To ensure that Backus will provide effective communications for patients with disabilities throughout their hospital stay, the agreement requires:

“Backus Hospital shall reassess its determination of which appropriate auxiliary aids and services are necessary, in consultation with the Patient or Companion, regularly throughout the visit to ensure effective communication, and promptly after a Patient or Companion indicates that communication is not currently or has not been effective.

Backus Hospital will document in the Patient’s medical records any instance where a Patient or Companion indicates that the auxiliary aids and services provided by Backus Hospital have not been effective; any reassessment; and the results of any redeterminations. With respect to any subsequent visits, Backus Hospital will consult the Patient’s records to review what, if any, auxiliary aids or services may be necessary without requiring additional assessments or requests for the appropriate auxiliary aids and services by the Patient or Companion, unless the Patient or Companion indicates otherwise.”

Video Remote Interpreting – Just Obey the Law

In many health care situations where Video Remote Interpreting (VRI) is used to provide effective communications, health care personnel do not know how to operate VRI correctly and legally Other common problems when VRI is not being used as legally required include poor picture quality, choppy images, and insufficient bandwidth to enable optimal streaming video quality.

Such technological considerations are mandated by federal law. Providing poor quality VRI transmission quality can be a federal civil rights violation, as Backus Hospital discovered in this case.

The settlement agreement includes Backus’s VRI legal requirements while also mandating that Backus Hospital personnel regularly check with patients to ensure that VRI is providing them with communications that meet their preferences and needs.

As the agreement states:

“Once the system is operating, Backus Hospital personnel shall ask the Patient or Companion whether the VRI service is meeting his or her communication needs and make a record of his or her response…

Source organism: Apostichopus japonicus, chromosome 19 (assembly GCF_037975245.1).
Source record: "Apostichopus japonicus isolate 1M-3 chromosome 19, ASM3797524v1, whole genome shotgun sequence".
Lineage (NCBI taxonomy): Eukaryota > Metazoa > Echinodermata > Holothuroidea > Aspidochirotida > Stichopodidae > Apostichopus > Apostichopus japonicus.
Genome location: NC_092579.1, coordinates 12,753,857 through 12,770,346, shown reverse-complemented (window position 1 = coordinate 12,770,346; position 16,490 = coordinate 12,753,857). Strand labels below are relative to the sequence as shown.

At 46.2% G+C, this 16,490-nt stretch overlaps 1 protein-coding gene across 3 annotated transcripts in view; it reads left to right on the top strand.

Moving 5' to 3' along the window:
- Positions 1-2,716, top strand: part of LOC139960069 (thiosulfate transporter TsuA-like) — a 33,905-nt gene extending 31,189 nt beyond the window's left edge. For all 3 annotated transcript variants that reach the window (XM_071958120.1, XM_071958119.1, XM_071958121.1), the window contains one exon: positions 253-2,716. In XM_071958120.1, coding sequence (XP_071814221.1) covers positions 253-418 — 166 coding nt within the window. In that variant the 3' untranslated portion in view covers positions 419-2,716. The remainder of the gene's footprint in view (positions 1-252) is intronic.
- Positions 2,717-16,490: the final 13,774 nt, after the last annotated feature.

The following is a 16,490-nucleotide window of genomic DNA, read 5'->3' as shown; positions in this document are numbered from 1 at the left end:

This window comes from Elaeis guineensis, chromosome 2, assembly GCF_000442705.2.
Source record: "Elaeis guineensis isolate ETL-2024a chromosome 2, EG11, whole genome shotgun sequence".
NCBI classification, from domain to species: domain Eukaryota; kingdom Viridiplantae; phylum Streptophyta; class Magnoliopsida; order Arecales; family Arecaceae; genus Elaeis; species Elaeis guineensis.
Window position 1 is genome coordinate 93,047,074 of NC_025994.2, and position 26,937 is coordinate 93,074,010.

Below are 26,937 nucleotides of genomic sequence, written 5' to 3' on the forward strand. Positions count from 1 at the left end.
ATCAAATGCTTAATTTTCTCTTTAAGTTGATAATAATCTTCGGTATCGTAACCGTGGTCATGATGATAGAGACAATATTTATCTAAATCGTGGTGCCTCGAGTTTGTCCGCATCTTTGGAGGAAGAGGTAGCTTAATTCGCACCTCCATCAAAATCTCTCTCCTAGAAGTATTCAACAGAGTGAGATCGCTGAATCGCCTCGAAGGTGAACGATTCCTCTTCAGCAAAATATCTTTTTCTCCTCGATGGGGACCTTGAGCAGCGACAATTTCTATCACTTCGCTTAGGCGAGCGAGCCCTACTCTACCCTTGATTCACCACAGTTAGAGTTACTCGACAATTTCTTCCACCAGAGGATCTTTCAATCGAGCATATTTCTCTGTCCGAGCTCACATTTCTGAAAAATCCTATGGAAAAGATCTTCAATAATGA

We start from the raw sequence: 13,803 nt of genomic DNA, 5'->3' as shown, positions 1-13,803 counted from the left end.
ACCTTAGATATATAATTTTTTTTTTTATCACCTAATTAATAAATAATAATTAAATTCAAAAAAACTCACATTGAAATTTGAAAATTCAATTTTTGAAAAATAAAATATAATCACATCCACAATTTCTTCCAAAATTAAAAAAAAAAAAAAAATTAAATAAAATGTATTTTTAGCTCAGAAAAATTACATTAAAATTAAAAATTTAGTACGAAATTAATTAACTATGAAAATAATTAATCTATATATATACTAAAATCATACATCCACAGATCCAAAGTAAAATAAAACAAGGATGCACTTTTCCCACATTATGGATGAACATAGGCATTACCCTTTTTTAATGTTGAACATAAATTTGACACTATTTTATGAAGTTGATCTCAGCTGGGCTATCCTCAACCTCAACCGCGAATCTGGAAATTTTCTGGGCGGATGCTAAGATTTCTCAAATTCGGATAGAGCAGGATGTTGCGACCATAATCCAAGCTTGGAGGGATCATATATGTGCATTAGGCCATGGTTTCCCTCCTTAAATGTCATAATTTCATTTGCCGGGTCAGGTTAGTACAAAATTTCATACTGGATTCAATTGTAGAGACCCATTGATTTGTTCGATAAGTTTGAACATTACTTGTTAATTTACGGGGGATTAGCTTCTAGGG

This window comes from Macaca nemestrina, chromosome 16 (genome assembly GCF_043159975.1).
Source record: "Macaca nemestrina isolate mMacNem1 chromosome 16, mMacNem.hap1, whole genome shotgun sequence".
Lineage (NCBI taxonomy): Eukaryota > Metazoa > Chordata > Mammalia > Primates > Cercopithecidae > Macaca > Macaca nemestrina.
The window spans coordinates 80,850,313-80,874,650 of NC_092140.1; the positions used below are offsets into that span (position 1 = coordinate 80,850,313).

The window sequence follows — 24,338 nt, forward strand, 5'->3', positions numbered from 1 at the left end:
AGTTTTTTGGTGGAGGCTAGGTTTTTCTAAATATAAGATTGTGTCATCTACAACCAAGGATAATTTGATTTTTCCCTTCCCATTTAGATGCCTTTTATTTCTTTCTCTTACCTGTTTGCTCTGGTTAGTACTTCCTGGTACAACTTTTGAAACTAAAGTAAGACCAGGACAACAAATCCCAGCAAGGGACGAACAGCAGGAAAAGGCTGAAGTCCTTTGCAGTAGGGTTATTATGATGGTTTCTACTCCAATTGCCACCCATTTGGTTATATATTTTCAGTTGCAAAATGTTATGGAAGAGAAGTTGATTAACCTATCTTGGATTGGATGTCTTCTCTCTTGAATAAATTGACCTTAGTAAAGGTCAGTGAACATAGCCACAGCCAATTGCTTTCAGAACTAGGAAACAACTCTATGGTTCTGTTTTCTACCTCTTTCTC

In the event that the Patient or Companion cannot communicate effectively using any VRI service Backus Hospital elects to acquire and offer, Backus Hospital shall make all reasonable efforts to locate an on-site Qualified Interpreter or other auxiliary aid or service that will provide effective communication; periodically inform the Patient or Companion of the status of those efforts; and document the concern and the steps taken to locate a qualified Interpreter. For the duration of this Agreement, Backus Hospital will monitor the effectiveness of the VRI service and, if applicable, address any deviations with the VRI service provider.”

The settlement further provides for mandatory training of all physicians and medical staff, filing of two compliance reports with the US Attorney, and the appointment of a civil rights coordinator to be responsible for the hospital’s compliance with the settlement and for coordinating Backus Hospital’s ongoing efforts to comply with federal disability discrimination laws.   

© Bruce L. Adelson 2021. All Rights Reserved The material herein is educational and informational only.  No legal advice is intended or conveyed.

Bruce L. Adelson, Esq., is nationally recognized for his compliance expertise.  Mr. Adelson is a former U.S Department of Justice Civil Rights Division Senior Trial Attorney.  Mr. Adelson is a faculty member at the Georgetown University School of Medicine and University of Pittsburgh School of Law where he teaches organizational culture, implicit bias, cultural and civil rights awareness.

Mr. Adelson’s blogs are a Bromberg exclusive